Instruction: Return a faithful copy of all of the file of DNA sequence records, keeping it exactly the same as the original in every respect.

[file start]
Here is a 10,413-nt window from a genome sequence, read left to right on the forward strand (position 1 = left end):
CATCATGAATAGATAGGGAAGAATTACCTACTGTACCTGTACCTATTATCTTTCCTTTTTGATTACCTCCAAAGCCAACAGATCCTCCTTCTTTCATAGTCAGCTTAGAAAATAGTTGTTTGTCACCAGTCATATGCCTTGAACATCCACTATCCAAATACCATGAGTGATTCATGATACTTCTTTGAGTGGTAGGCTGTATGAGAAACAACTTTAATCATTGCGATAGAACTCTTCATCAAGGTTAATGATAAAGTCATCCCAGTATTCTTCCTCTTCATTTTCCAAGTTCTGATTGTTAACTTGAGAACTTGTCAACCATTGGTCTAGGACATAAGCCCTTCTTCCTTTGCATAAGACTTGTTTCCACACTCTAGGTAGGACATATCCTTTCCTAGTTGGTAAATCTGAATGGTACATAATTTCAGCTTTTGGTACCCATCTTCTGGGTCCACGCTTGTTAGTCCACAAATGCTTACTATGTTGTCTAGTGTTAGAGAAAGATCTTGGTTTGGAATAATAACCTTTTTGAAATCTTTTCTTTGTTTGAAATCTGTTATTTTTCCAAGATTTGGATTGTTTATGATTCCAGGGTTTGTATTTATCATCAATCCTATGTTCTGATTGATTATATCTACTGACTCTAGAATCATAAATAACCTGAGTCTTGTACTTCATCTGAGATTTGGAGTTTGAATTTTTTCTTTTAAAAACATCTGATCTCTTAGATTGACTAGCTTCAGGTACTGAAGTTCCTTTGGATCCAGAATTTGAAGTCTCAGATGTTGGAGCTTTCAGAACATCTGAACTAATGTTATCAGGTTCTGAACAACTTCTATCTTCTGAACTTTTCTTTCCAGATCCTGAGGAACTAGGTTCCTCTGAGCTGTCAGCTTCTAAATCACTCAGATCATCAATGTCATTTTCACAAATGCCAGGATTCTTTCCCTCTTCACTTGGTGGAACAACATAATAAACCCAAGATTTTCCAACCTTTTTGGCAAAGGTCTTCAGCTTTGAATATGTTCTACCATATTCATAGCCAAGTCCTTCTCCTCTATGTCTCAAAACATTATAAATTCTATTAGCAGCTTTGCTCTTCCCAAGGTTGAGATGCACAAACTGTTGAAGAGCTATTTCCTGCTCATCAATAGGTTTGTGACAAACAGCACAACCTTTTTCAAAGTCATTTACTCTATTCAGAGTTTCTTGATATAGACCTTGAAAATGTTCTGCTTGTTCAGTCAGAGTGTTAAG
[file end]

Here is a 10,413-nt window from a genome sequence, read left to right on the forward strand (position 1 = left end):
CATCATGAATAGATAGGGAAGAATTACCTACTGTACCTGTACCTATTATCTTTCCTTTTTGATTACCTCCAAAGCCAACAGATCCTCCTTCTTTCATAGTCAGCTTAGAAAATAGTTGTTTGTCACCAGTCATATGCCTTGAACATCCACTATCCAAATACCATGAGTGATTCATGATACTTCTTTGAGTGGTAGGCTGTATGAGAAACAACTTTAATCATTGCGATAGAACTCTTCATCAAGGTTAATGATAAAGTCATCCCAGTATTCTTCCTCTTCATTTTCCAAGTTCTGATTGTTAACTTGAGAACTTGTCAACCATTGGTCTAGGACATAAGCCCTTCTTCCTTTGCATAAGACTTGTTTCCACACTCTAGGTAGGACATATCCTTTCCTAGTTGGTAAATCTGAATGGTACATAATTTCAGCTTTTGGTACCCATCTTCTGGGTCCACGCTTGTTAGTCCACAAATGCTTACTATGTTGTCTAGTGTTAGAGAAAGATCTTGGTTTGGAATAATAACCTTTTTGAAATCTTTTCTTTGTTTGAAATCTGTTATTTTTCCAAGATTTGGATTGTTTATGATTCCAGGGTTTGTATTTATCATCAATCCTATGTTCTGATTGATTATATCTACTGACTCTAGAATCATAAATAACCTGAGTCTTGTACTTCATCTGAGATTTGGAGTTTGAATTTTTTCTTTTAAAAACATCTGATCTCTTAGATTGACTAGCTTCAGGTACTGAAGTTCCTTTGGATCCAGAATTTGAAGTCTCAGATGTTGGAGCTTTCAGAACATCTGAACTAATGTTATCAGGTTCTGAACAACTTCTATCTTCTGAACTTTTCTTTCCAGATCCTGAGGAACTAGGTTCCTCTGAGCTGTCAGCTTCTAAATCACTCAGATCATCAATGTCATTTTCACAAATGCCAGGATTCTTTCCCTCTTCACTTGGTGGAACAACATAATAAACCCAAGATTTTCCAACCTTTTTGGCAAAGGTCTTCAGCTTTGAATATGTTCTACCATATTCATAGCCAAGTCCTTCTCCTCTATGTCTCAAAACATTATAAATTCTATTAGCAGCTTTGCTCTTCCCAAGGTTGAGATGCACAAACTGTTGAAGAGCTATTTCCTGCTCATCAATAGGTTTGTGACAAACAGCACAACCTTTTTCAAAGTCATTTACTCTATTCAGAGTTTCTTGATATAGACCTTGAAAATGTTCTGCTTGTTCAGTCAGAGTGTTAAG